12 Steps for the Recovering Pharisee (like me)

“How foolish can you be? After starting your new lives in the Spirit, why are you now trying to become perfect by your own human effort?” (Galatians 3:3 NLT)

They’ll never see the light if all you preach is hate from a mountain top that you couldn’t climb.    – from the song, “Pharisee” by Memphis May Fire
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To one degree or another, we are all Pharisees.

The dictionary says: “Pharisees were at various times a political party, a social movement, and a school of thought in the Holy Land during the time of Second Temple Judaism.” We’re most interested in the “school of thought” part of that definition because that is the part of “Pharisee” that is still with us today. The Pharisees were legalists. They believed one was made righteous by following the law. Except that they reinterpreted the law away from the law of Moses to a long list of laborious, picky rules that only they could follow because only they bothered with it. It’s a convenient way of self-justification. You justify yourself by a set of rules that only you care about, thus enabling you to judge everyone else who doesn’t. The Pharisees worked hard at their righteousness, making them feel that they deserved their robes and their long phylacteries. They were sure that God was fortunate to have them on His team.


That’s why, to one degree or another, we are all Pharisees. Anyone who has ever compared themselves spiritually to another is a Pharisee. Anyone who has judged anyone else by any standard whatsoever is a Pharisee. Anyone who has ever sent someone to hell in their own heart without passing the same judgment on themselves is a Pharisee. Anyone who has ever based their eternal security on the good things they have done is a Pharisee. Anyone who thinks they will get into heaven because their name is on a bronze plaque in the church due to their hefty donations is a Pharisee.

To one degree or another, we are all Pharisees.

That’s because earning our way to just about anything is what we’ve been doing since we were born. So it’s natural to assume that once we become a Christian, we immediately set about being a Christian. That’s the first mistake. Anyone who is trying to be something, isn’t. And since working our way to anything is so ingrained in us, we need help to even see that we are doing it, much less stop doing it. That’s why we are studying my book, 12 Steps for the Recovering Pharisee (like me), and will be creating a virtual online Recovering Pharisee group where anyone can take part and interact with us as we seek to eradicate these hard-to-kick pharisaical habits from our lives. It’s all about learning to stop trying and start believing.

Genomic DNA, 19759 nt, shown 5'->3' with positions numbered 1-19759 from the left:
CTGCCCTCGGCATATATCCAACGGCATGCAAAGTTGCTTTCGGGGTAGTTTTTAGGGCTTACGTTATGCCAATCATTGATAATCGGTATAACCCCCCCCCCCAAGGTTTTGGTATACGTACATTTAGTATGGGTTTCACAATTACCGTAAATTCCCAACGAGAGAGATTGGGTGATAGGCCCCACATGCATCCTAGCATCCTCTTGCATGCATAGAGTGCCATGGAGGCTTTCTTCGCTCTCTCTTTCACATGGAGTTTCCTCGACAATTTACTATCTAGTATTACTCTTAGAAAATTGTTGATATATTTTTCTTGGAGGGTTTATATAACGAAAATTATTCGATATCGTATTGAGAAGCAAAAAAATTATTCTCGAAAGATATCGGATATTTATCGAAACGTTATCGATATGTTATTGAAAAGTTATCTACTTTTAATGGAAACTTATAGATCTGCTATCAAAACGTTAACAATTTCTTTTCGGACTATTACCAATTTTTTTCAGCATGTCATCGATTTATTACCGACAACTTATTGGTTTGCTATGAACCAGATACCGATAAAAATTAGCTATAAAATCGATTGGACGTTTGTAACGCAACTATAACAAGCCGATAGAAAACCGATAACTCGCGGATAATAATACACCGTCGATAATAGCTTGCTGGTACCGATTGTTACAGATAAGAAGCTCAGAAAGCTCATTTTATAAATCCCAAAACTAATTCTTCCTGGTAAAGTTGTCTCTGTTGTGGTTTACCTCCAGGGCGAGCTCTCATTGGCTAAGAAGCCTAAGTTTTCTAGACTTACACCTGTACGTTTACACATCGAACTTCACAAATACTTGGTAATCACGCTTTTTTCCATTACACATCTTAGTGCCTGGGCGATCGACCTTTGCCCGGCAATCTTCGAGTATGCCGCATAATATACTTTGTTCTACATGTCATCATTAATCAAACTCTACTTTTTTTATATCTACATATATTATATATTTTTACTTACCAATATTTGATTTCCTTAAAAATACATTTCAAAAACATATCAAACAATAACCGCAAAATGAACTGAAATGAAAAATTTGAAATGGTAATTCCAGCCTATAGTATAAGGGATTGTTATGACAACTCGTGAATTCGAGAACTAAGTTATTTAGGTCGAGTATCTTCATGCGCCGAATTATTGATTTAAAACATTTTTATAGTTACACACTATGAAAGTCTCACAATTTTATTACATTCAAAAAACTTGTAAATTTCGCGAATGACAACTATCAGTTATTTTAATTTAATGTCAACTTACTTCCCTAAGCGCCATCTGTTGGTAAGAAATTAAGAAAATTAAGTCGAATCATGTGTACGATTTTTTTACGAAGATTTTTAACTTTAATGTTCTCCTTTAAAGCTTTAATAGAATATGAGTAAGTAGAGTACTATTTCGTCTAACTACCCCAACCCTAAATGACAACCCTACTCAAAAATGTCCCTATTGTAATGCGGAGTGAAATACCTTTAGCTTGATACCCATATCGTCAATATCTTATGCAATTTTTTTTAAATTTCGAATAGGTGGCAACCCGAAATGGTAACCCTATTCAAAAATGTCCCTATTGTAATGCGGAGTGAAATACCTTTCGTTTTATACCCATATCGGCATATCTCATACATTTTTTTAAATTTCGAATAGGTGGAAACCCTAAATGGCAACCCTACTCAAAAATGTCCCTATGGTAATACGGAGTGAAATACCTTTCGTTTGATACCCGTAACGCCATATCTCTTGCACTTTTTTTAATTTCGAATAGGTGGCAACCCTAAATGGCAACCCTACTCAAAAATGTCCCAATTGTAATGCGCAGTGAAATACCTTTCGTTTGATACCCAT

We are saved by grace, we are Christians by grace and we walk by grace. There isn’t a pharisaical bone in the body of grace. They are entirely antithetical to each other — like oil and water. And since we are seeking to not only know that grace for ourselves, but turn it outward toward others, we need to continually do a Pharisee check on our thoughts and attitudes. Nothing will kill grace faster than a Pharisee.

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4 Responses to 12 Steps for the Recovering Pharisee (like me)

  1. Mike Myers says:

    Still one of my favorite books! I use it often in bible studies. Great stuff.

  2. Mark Seguin says:

    Very much looking forward to the up coming Catches from a daily recovering pharisee…

  3. This really has hit me hard with the truth. I need recovery, I have been doing many of the things on the list that describes a Pharisee. Looking forward to this new study, with fears wrapped in hope.
    Cynthia

  4. Markus says:

    I’ve fallen quite a bit behind with The Catch, but this here looks like a good opportunity to get started again, because the struggle is real. We are all judgemental, and we all have our prejudices, we just have to be aware of it. This can be particularly uncomfortable when you are strongly opinionated about something, but it is worth it. In fact I believe that is what true strength is all about. To have an opinion, and still be willing to question it. This goes for both, “secular subjects” and matters of faith.

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